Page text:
"But we've never had a professional shoot the lights out here," Lucas says with pride. The true beauty of playing this course is akin to making your next holiday Cambodia instead of Paris.
The quality of the course is not the objective, but rather making golf part of an entire experience of life in one of the most vibrant, exciting and shocking townships to be found anywhere in the world.
"I have a lot of people phoning me through the tour agencies, very educated people, who want to play the course because they want the experience of playing golf in Soweto. This includes a lot of overseas people," says Lucas.
Through a recognized tour agency, you could combine a round of golf with a tour around the township.
Soweto is a cultural melting pot which offers a startling cross section of abject poverty and surprising opulence.
In Diepkloof, you will see the small shacks the locals call "matchbox houses", many of which are the original dwellings of the first Sowetans. But you can move into one of the many Diepkloof Extensions and get a look at the lavish homes of the emerging black middle class.
Orlando was the first township of Soweto, and was home to most of the famous anti-apartheid activists.
The tourist attractions here include Nelson Mandela's first house, where he stayed until his imprisonment in 1961, and the mansion of his estranged wife Winnie Madikizela Mandela.
This area was also home to other activists such as Walter Sisulu and Archbishop Desmond Tutu.
The Hector Pieterson Memorial Museum is also in Orlando, and stands as a testimony to the 1976 riots.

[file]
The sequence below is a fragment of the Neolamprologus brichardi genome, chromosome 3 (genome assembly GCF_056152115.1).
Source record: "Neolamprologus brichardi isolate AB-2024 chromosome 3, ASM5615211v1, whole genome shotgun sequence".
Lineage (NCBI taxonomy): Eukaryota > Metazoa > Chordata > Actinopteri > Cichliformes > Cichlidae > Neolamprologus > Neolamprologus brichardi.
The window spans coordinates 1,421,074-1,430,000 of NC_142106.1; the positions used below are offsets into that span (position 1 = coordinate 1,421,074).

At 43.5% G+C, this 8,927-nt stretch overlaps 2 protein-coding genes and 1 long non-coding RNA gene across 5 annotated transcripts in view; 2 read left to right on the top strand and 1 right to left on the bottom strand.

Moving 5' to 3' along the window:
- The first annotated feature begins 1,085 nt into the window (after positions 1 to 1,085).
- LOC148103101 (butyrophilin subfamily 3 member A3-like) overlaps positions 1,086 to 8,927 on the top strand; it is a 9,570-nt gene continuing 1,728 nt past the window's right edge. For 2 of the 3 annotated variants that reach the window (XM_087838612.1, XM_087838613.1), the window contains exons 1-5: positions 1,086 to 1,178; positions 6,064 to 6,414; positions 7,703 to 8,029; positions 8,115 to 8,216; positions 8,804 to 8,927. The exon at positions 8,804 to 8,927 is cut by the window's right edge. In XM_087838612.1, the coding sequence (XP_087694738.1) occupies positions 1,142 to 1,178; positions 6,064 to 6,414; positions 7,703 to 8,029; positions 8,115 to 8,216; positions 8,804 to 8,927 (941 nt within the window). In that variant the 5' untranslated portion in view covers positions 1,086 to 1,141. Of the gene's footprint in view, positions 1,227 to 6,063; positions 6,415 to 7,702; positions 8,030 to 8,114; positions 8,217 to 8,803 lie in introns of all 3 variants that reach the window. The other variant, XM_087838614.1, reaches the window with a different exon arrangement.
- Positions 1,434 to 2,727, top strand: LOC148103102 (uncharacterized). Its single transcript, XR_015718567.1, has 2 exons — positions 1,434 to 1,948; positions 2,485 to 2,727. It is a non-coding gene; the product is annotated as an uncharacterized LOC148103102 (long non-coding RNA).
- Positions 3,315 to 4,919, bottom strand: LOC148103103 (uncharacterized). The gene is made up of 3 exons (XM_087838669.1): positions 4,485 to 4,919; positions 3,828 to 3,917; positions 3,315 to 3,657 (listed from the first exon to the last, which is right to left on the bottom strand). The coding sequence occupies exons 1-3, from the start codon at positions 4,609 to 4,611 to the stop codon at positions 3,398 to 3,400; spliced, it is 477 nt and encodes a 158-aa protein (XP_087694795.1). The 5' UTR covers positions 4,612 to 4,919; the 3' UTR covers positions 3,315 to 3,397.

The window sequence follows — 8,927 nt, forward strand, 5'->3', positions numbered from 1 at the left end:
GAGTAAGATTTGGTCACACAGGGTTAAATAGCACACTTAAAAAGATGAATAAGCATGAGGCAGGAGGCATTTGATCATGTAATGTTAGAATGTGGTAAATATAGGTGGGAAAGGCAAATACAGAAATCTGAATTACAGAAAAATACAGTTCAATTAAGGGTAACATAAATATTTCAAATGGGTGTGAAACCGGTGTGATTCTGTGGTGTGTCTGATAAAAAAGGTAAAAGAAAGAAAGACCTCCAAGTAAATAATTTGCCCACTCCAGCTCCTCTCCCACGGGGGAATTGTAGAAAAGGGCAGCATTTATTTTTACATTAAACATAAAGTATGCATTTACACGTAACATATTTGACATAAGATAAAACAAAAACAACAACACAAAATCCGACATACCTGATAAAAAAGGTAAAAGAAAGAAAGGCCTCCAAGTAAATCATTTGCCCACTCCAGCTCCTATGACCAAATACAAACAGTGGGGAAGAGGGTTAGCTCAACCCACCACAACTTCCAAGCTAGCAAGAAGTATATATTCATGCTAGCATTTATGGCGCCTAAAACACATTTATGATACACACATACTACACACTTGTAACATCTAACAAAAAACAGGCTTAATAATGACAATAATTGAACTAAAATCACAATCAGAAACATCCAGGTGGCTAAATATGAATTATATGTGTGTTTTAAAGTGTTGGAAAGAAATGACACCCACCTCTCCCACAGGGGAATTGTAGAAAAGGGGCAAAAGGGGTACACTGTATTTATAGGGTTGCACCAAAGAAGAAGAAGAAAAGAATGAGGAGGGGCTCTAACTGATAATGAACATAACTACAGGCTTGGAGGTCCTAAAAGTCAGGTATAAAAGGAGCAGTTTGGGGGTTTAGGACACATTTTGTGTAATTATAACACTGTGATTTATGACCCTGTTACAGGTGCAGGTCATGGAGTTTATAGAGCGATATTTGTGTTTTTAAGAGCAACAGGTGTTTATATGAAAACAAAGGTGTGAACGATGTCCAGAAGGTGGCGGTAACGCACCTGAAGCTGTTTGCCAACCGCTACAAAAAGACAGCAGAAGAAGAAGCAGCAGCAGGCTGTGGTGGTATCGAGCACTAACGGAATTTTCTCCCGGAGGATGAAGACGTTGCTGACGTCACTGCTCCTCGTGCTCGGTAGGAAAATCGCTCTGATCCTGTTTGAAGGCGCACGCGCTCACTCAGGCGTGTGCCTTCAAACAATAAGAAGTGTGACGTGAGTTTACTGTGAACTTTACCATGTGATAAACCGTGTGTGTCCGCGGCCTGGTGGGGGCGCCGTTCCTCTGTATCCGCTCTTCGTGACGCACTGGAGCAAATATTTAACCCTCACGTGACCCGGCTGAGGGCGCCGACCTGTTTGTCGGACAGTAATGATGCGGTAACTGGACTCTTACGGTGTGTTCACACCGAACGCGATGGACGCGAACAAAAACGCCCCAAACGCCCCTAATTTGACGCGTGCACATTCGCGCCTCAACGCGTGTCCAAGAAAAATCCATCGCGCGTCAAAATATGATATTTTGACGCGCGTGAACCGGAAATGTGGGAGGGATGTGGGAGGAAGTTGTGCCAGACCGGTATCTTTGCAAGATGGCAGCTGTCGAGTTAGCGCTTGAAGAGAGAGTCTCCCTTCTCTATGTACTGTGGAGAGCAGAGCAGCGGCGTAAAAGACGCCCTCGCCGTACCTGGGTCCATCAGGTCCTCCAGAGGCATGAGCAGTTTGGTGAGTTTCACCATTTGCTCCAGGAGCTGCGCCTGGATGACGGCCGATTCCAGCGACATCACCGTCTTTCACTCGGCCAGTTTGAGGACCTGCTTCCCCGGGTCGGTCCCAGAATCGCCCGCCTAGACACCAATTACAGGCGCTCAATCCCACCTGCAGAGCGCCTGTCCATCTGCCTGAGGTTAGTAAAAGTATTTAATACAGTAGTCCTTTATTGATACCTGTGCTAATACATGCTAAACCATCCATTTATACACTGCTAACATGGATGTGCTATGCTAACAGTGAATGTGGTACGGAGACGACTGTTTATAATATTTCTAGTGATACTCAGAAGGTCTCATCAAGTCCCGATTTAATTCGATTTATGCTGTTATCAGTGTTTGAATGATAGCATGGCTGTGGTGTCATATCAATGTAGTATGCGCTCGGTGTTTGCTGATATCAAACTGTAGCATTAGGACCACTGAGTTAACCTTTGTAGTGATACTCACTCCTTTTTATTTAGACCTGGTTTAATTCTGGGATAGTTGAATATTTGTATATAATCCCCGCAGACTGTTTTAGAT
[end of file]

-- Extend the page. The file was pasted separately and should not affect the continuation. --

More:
Other attractions include the Chris Hani Baragwanath Hospital -- the largest of its kind in Africa, the thriving Baragwanath taxi rank, and the various squatter settlements, shebeens and nightclubs.
The Credo Mutwa Village, named after an African traditional healer and fortune-teller, is also worth a visit for some insight into the world of African traditional medicine. It is located in central western Jabavu.
Kliptown is home to Freedom Square, where the Freedom Charter was adopted as the guiding document of the African National Congress.
For a taste of good township cuisine and atmosphere, the famous Wandie's Place in Dube is a regular tour stop. The local name for these restaurants is "shebeen." Other well-known shebeens are Tyson's in Pimville, Vardos in Mapetla, The Rock in Rockville, Boyce in Diepkloof, and Cornish in White City.
The only way to see Soweto and play golf there is through a recognized tour agency. It would be too dangerous to do so on your own, with even many black South Africans wary of traveling into certain parts of the township.
Jimmy's Face-to-Face Tours have been running trips into the township for a few years now. They are also recognized by the Gauteng Tourism Authority.
For R240 (roughly $24) per person you would be taken on a day tour of the shebeens, squatter camps and historical sites by guides who live in Soweto and know exactly where to go and where to stay clear from.
There is also a night tour, costing R510 (roughly $51) per person and including dinner. Golf and safe overnight accommodation in Soweto can also be booked through Jimmy's, who can be reached on +27 11 331 6109.
If you prefer, you can book your tee-off time directly with the captain of the Soweto Golf Club, Victor Mncqibisa, +27 83 650 6811.
The fees are ridiculously cheap, with a round set to cost you only R15 (just over one dollar).
December 7, 2002
Michael Vlismas is a freelance golf writer and has covered the game for Reuters, several international newspapers and publications such as the Daily Telegraph, Golf Digest and Golf Weekly, as well as having done radio work for the BBC World Service and other stations worldwide.
The unlikely ascent of Severiano Ballesteros to the top echelon of golf is dramatized in the new film "Seve: The Movie," which is being released in select theaters throughout the U.S. in March and April. It skillfully interweaves documentary footage and dramatizations of formative events during Seve's childhood in rural Spain.
... full article »